Clear about your competitive advantage? (first published in Legal Hub, July 07)
9th July 2007
A few months ago, a partner (lets call him John) walked into the marketing office waving a newspaper with an article announcing the appointment of a local competitor by one of his key contacts. “Why didn’t we know about this tender?” he boomed.
“Because XYZ Company is your contact and you have instructed the marketing department not to send anything. You wanted to send the newsletters yourself,” replied the marketing executive.
On further investigation, it transpired that John had never got around to sending any of the newsletters produced by the firm in the last two years, although he had thought about it on a number of occasions. Nor had he had any other written or phone contact with the XYZ company in that time.
Now, stuck on the wall, above his phone is an A4 laminate with the logos of his main competitors and the caption “Who did your contacts last hear from?”
The moral of this story is not just to highlight John’s failure to keep in touch, but also not to under-estimate the competition and their appetite for your clients. While you are busy focused on ‘business as usual’ they may be busy building relationships, generating awareness of their services and trying to communicate their competitive advantage to your contacts and clients.
In any competitive situation – a formal tender, informal pitch or just defending your client base – to be successful, a firm needs to position itself as better than its competition. How can you do this effectively if you do not understand your competition or your own competitive advantages?
A review of your competitors should form part of the strategic planning process for every firm. Few firms take this very seriously and are prepared to invest in independent external research. I am never sure if this is purely because of budgetary constraints or because there is a reluctance to hear the results.
The sort of external research that might be commissioned could include asking respondents to name law firms without prompting and then asking their perceptions of named law firms. Respondents could include clients, prospects, intermediaries and the local media. This could be carried out by telephone or in focus groups.
Lawyers often have an opportunity to visit other law firms. Next time, take an objective view of their reception area to note what they do well and remember to pick up a set of brochures.
Print off the home pages of your competitors web sites and lay them out side by side on the boardroom table. Consider who has the best branding, and how the firms differentiate themselves. How do you compare?
An analysis of branding in a limited geographical market recently revealed all the leading law firms to have a predominantly blue corporate identity with all the logos set in a square or rectangle. The firm carrying out the review has now rebranded successfully with a curvaceous design and keeps well away from the blue end of the colour spectrum.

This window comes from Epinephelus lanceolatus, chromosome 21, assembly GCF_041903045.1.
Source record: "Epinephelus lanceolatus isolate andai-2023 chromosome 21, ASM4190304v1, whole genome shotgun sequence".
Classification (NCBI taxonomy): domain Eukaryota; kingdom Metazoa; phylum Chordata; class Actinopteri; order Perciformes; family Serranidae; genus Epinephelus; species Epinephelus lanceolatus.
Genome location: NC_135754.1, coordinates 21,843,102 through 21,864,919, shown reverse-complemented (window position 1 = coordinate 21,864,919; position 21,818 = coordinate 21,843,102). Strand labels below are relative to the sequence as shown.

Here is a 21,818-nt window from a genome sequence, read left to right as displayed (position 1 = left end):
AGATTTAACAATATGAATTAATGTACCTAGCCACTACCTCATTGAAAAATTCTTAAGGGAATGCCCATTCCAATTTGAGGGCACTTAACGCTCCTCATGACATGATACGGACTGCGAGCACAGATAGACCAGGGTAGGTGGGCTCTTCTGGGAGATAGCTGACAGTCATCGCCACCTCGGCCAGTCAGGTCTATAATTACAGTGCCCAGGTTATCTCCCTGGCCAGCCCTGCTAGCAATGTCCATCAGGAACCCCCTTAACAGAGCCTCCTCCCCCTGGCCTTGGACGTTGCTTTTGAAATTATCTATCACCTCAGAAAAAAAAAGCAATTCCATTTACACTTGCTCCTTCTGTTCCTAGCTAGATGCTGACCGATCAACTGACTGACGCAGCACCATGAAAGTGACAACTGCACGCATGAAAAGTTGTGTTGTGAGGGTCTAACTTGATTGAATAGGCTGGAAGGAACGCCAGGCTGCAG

Take every opportunity to gather intelligence on competitor’s strategies through networking with intermediaries. If any of your clients use other firms, don’t be afraid to ask how you compare. If you have been unsuccessful in a tender situation, ask someone else to carry out a formal debrief on your behalf.
Try phoning all of your competitors at 8.30am or 6.30pm to see how out of hours calls are responded to. How do you compare?
The summer is a great time to carry out a review of the competition, if your marketing budget does not stretch to an external consultant. It is an ideal discrete project that can be given to an enterprising student - with many firms having the sons and daughters of partners and clients looking for work experience at this time.
When you have a clearer view of the strategies of your competitors, you are in a much better position to identify and communicate your own competitive advantage.
Next time you refresh your SWOT analysis (strengths, weaknesses, opportunities and threats) for your firm; take a moment to think what the SWOT might be for your competitors. This can really help your thinking.
You need to know where your competitive advantages lies before you can start to exploit them. Typically they might fall within one of the following categories:
- Core skills – recognise what you are really good at. Ensure that you have a clear communications strategy for the services that you provide well, efficiently, profitably and with a high level of client satisfaction.
- Relationships – your existing relationships with clients, former clients and intermediaries should be made to work hard on your behalf.
- Experience in vertical markets sectors – is one way in which a number of firms successfully differentiate themselves.
- Brand – is undoubtedly more important now as clients and potential recruits are more brand conscious.
- Quality – where firms have invested in quality standards such as Lexel, IIP or ISO9001 they are demonstrating a greater (arguably real) commitment to quality.
- Added value - is often used as a way of differentiating firms. What do you offer over and above legal advice?
- Technology – can be used to deliver efficiencies, reduce costs and improve service. High tech clients will feel more comfortable with high tech advisers.
Marketing and business development skills – rainmakers amongst the partners, the marketing manager with all of the right media contacts, and the business development manager that ensures your tender makes the shortlist should all be recognised.
Unlike much of the legal profession, retailers and companies such as Tesco and The AA take market and competitor research very seriously. Just remember that at this very moment they may be planning how to approach to your clients.Back to Blog
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